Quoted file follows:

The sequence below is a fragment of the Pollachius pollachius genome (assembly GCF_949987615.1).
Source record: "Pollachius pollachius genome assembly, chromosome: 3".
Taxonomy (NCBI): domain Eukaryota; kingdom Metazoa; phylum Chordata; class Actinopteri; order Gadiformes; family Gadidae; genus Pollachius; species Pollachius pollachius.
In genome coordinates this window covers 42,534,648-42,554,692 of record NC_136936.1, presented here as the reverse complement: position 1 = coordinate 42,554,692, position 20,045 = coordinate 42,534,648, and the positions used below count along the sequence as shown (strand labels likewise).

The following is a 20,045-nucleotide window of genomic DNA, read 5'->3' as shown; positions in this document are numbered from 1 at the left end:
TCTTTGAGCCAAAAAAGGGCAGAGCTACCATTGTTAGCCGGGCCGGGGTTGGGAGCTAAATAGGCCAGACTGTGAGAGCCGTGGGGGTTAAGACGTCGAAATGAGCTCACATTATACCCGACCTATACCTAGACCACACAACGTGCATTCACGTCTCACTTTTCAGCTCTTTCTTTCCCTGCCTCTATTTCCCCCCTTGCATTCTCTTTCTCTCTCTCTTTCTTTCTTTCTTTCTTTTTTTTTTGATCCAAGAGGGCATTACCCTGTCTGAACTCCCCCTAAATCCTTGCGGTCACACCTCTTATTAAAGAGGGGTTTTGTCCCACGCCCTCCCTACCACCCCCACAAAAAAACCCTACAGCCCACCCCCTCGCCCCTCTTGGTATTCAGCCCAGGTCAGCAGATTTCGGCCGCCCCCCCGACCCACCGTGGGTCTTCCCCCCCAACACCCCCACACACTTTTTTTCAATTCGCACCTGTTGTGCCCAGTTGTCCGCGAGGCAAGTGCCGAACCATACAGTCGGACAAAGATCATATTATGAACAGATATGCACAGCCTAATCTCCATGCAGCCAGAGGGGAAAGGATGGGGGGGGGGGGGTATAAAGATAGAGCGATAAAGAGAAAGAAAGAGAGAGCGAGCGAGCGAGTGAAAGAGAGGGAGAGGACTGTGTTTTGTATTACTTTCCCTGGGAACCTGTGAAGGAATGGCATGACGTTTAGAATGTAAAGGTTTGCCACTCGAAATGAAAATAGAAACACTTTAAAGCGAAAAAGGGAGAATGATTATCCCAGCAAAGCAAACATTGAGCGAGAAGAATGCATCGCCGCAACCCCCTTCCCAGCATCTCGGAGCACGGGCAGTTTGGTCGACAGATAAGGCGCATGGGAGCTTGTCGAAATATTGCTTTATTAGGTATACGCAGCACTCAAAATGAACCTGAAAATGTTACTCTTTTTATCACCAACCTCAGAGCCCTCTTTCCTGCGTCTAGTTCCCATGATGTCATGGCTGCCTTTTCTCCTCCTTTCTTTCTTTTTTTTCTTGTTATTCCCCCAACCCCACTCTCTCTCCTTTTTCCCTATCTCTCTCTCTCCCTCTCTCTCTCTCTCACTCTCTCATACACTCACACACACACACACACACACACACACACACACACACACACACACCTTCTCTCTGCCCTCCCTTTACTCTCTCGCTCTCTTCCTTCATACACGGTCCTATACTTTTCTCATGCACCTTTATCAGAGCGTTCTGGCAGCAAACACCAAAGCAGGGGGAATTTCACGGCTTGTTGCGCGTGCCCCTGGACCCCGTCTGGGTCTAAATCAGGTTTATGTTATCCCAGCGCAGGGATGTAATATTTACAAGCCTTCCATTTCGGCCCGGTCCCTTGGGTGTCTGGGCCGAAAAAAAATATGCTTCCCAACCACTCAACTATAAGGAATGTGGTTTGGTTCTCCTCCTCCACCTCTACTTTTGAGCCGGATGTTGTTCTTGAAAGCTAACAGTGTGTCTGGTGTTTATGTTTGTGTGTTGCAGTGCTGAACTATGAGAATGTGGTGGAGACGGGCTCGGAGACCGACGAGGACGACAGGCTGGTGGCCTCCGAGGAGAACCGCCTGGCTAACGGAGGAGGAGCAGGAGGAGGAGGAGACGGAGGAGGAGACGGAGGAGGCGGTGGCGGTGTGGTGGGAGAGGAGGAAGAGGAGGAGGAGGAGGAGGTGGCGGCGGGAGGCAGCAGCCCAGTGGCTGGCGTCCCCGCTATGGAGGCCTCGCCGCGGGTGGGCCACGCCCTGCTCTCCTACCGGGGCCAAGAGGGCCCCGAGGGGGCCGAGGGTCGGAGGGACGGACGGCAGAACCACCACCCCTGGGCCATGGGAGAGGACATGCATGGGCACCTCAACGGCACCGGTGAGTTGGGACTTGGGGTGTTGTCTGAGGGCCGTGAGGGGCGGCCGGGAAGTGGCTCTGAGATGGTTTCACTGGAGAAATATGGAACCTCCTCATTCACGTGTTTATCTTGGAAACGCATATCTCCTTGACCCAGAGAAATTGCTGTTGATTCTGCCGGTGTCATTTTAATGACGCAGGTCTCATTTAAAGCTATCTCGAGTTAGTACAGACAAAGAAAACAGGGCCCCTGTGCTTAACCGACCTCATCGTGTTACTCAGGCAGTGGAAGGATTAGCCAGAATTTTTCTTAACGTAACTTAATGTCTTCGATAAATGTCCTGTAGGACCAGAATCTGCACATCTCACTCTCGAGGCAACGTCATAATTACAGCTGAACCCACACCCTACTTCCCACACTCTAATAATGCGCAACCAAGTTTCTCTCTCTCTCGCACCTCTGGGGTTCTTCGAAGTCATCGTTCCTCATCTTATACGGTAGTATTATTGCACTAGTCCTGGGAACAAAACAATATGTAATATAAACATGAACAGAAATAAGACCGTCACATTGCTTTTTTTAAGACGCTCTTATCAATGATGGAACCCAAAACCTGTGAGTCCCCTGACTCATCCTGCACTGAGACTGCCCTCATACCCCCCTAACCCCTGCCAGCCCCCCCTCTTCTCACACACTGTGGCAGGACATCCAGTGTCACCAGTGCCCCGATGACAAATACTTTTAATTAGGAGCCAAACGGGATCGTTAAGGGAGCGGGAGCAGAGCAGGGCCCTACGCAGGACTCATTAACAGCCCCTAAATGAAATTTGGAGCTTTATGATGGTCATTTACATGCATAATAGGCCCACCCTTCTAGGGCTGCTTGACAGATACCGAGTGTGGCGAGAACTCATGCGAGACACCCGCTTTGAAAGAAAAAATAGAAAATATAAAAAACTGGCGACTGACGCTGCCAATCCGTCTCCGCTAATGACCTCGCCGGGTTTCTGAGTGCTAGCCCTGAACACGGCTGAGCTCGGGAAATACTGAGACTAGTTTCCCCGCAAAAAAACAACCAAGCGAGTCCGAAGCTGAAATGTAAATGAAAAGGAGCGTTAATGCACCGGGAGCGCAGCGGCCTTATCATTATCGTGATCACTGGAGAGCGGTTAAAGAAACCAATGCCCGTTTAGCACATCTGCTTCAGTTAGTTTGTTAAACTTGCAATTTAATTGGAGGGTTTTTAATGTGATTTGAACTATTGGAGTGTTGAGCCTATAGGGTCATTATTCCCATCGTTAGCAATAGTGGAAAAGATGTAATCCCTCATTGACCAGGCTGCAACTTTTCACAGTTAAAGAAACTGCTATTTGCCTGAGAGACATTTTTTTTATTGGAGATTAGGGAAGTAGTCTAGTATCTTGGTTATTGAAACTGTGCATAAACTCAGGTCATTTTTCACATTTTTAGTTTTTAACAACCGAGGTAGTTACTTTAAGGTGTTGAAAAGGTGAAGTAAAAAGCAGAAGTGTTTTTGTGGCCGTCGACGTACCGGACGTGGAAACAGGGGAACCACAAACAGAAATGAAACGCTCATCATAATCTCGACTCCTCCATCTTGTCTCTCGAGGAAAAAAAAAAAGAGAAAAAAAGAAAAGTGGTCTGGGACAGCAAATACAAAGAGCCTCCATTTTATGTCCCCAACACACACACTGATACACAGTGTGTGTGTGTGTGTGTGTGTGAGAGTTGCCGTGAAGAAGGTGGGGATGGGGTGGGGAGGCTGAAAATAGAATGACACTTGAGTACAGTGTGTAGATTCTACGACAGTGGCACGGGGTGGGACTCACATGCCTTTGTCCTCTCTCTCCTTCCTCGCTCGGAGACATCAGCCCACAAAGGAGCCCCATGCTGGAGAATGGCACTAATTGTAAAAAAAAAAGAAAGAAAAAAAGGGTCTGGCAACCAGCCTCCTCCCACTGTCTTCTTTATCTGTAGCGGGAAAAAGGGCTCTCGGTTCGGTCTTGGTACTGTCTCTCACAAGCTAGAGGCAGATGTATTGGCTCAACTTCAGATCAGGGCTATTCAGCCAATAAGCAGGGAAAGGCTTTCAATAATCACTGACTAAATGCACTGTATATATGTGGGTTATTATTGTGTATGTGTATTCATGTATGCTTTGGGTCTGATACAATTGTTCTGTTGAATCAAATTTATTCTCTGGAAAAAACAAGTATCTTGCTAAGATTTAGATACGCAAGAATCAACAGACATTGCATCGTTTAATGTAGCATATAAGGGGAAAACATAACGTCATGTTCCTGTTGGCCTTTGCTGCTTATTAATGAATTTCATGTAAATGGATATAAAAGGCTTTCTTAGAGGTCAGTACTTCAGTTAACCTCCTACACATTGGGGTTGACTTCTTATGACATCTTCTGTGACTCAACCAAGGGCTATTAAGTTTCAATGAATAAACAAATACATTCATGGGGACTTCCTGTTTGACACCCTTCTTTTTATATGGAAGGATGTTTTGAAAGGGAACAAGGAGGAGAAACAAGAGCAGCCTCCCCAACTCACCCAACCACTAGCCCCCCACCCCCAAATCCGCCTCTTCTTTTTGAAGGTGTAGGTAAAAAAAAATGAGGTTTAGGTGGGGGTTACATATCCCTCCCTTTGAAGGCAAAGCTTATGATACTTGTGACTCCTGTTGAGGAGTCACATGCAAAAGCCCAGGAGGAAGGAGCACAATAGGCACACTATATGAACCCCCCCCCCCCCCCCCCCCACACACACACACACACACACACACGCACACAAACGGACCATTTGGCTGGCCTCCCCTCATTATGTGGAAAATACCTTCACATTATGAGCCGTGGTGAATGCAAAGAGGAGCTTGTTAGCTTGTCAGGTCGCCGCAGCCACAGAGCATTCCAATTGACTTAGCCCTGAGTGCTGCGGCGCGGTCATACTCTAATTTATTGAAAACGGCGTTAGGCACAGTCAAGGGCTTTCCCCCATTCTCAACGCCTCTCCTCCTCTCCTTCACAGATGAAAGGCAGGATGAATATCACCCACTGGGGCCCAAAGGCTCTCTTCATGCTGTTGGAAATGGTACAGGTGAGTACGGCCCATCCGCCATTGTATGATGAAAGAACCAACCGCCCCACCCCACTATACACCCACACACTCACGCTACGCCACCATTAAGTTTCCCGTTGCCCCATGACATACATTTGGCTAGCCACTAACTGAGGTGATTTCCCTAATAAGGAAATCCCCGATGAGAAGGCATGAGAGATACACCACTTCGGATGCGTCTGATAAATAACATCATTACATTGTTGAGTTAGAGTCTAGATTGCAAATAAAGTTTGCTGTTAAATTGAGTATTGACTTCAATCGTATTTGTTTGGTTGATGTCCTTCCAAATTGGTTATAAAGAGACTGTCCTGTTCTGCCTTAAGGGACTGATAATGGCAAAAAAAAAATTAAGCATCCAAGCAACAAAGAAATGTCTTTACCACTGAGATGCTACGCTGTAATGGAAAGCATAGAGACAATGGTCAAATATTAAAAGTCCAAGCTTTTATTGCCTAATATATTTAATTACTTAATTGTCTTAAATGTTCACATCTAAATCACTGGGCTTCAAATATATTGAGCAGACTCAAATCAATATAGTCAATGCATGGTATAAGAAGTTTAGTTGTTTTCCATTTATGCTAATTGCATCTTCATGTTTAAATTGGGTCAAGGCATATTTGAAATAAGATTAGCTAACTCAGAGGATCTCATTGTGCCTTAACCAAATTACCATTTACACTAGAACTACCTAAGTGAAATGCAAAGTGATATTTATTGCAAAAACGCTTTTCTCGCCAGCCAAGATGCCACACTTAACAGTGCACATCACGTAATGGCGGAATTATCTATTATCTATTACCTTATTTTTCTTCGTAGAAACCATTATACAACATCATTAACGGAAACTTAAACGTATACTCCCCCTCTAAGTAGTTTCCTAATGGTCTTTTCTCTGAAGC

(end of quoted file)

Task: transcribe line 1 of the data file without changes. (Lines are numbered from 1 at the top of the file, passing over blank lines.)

The sequence below is a fragment of the Pollachius pollachius genome (assembly GCF_949987615.1).